React

React state management

state

We introduce the concept of state and life cycle in a React component. Let’s start with a stop watch example.

We will make a stopwatch component which is truly reusable and encapsulated. This is what we want to achieve.

ReactDOM.render(
  <StopWatch/>,
  document.getElementById('root')
);

Instead of using a prop, we are using a state. (this.state.duration). Difference between prop and state is that prop is immutable (once assigned, it can’t be changed in the component) whereas state can change.

One of the most important aspects in javascript applications is that we have to free up resources when they are destroyed/not used anymore. This is where we need to override two functions of React.Component class. The functions are componentDidMount and componentWillUnmount. The componentDidMount function is called when component output has been rendered to the DOM. We shall setup a ticker in this method.

Any tear down activity is to be done in componentWillUnmount function. It is called before component unmounts/gets destroyed. We shall clear the ticker in this method.

This ticker method itself needs to be implemented so that it can change the duration and then reset the state by calling this.setState(). Note that only through setState method you can communicate to component that state has changed so that it can trigger the render method again to show your changes in UI.

All this can be seen in the code below.

class StopWatch extends React.Component {
  
  constructor(props) {
    super(props);
    this.state = {duration: 0};
    this.initDate = new Date();
  }
  
  componentDidMount() {
     this.timerID = setInterval(
      () => this.ticker(),
      1000
    );
  }
  
  ticker() {
    var diff = Math.abs(new Date() - this.initDate);
    var intdiff = Math.round(diff/1000);
    this.setState({
      duration: intdiff
    });
  }

  componentWillUnmount() {
    clearInterval(this.timerID);
  }

  render() {
    return (
      <div>
        <h1>Stop Watch!</h1>
        <h2>{this.state.duration} Seconds.           </h2>
      </div>
    );
  }
}

ReactDOM.render(
  <StopWatch />,
  document.getElementById('root')
);

You can see it live in action here.

https://codepen.io/anilpank/pen/QWLzoXZ

Few very important points regarding React State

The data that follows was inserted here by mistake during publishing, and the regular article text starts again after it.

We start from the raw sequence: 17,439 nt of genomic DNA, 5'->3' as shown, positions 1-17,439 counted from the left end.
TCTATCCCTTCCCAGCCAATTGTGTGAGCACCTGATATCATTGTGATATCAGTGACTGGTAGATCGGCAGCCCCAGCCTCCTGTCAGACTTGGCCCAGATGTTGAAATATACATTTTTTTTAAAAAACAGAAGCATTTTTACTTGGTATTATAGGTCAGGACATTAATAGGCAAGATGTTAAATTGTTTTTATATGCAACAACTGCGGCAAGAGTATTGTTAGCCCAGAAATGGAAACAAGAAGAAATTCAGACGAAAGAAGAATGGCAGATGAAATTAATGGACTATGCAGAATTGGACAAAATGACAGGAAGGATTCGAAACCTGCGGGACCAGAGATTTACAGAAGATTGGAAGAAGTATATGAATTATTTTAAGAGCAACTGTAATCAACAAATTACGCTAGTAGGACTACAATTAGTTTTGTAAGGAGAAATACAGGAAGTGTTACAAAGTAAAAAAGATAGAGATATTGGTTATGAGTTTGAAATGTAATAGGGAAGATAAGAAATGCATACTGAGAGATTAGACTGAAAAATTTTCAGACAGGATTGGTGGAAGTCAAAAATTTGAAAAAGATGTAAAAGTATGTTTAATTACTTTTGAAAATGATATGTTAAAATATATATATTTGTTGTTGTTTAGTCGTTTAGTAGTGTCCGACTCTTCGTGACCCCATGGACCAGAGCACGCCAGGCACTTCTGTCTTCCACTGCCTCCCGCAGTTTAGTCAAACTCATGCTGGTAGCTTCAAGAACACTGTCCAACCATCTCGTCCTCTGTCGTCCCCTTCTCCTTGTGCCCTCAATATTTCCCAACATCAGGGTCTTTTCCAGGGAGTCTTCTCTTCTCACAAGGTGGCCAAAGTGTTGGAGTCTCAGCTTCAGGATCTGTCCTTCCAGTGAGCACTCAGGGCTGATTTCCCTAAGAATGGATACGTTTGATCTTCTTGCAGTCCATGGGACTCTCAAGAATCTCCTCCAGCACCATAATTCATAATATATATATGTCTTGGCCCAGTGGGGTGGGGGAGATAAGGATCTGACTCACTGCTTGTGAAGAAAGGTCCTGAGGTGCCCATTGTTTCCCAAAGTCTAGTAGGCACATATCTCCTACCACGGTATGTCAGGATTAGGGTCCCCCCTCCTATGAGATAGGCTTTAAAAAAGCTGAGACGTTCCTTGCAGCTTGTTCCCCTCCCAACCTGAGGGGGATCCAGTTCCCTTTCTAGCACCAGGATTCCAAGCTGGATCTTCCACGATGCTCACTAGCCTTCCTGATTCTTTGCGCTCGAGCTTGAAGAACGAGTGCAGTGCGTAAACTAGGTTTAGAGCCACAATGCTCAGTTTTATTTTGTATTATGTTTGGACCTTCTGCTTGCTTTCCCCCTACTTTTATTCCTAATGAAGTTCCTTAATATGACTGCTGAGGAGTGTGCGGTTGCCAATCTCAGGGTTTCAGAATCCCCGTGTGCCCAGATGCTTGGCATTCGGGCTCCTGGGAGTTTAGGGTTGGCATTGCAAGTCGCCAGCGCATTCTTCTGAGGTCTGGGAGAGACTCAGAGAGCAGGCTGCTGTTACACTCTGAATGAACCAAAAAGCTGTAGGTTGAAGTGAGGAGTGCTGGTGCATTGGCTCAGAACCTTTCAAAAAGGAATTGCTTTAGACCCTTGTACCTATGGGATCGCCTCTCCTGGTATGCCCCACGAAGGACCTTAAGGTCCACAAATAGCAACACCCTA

You must not modify React state directly.

Below is wrong since it will not trigger component render and you will not see your changes in Ui.


this.state.duration = 20;

Below is the correct way to achieve your desired outcome. Always call the setState method.

this.setState({duration : 20});

There is one exception to this. You can set the state directly in your constructor since constructor is called before render method. So below is correct.

class Chart extends React.Component {
  constructor(props) {
   super(props);
   this.state = {duration : 20};
  }
  
  render() {
    return (<h3>The duration is {this.state.duration}</h3>);
  }
  
}

States and props get updated asynchronously

Not knowing this can lead to unexpected behavior and buggy code. So why does React behave like this. According to documentation it merges multiple setState calls to one in order to improve performance.

So due to this, this might not work correctly if this setState call is merged with other setState calls.

// Wrong
this.setState({
  balance: this.state.balance+ this.props.deposit,
});

There are two correct ways of doing it. First one is very verbose one. Basically taking the operation outside the setState method and then calling setState method.

let newBalance = this.state.balance + this.props.deposit;
this.setState({
  balance: newBalance ,
});

The second way is using the second form of setState method which accepts a function as argument.

this.setState(
  function (state, props) {
      return {balance : state.balance + props.deposit};
  }
);

This can be condensed further using arrow function.

this.setState((state,props) => {balance : state.balance + props.deposit});

State updates don’t create new objects, instead merge into existing state object

Your state may contain several objects.

constructor(props) {
    super(props);
    this.state = {
      books: [],
      authors: []
    };
  }

Then you update them independently in separate setState calls.

 componentDidMount() {
    fetchBooks().then(response => {
      this.setState({
        books: response.books
      });
    });

    fetchAuthors().then(response => {
      this.setState({
        authors: response.authors
      });
    });
  }

The merging is shallow, so this.setState({books}) leaves this.state.authors intact, but completely replaces this.state.books.

The data always flows down.

This is very crucial for understanding React. No component can know if it’s parent component or child component is stateful or stateless. (A stateful component is a component that has state where a stateless component will only have props).

A component can pass it’s state down as props to it’s child component.

<Room noOfDoors={this.state.doorCount} />

function Room(props) {
   return (<h3>This room as {props.noOfDoors} doors</h3> )
}

This is called top down data flow. A component’s state can only be passed down, that is to it’s child components as props. By design a stateless component can be inside a stateful component and vice versa.

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About anil

Hi, I'm Anil Verma. I have a passion for teaching and developing awesome front end apps. I was involved in development of post processor for Nastran(built by NASA). More recently I have been building supply chain apps at E2open.
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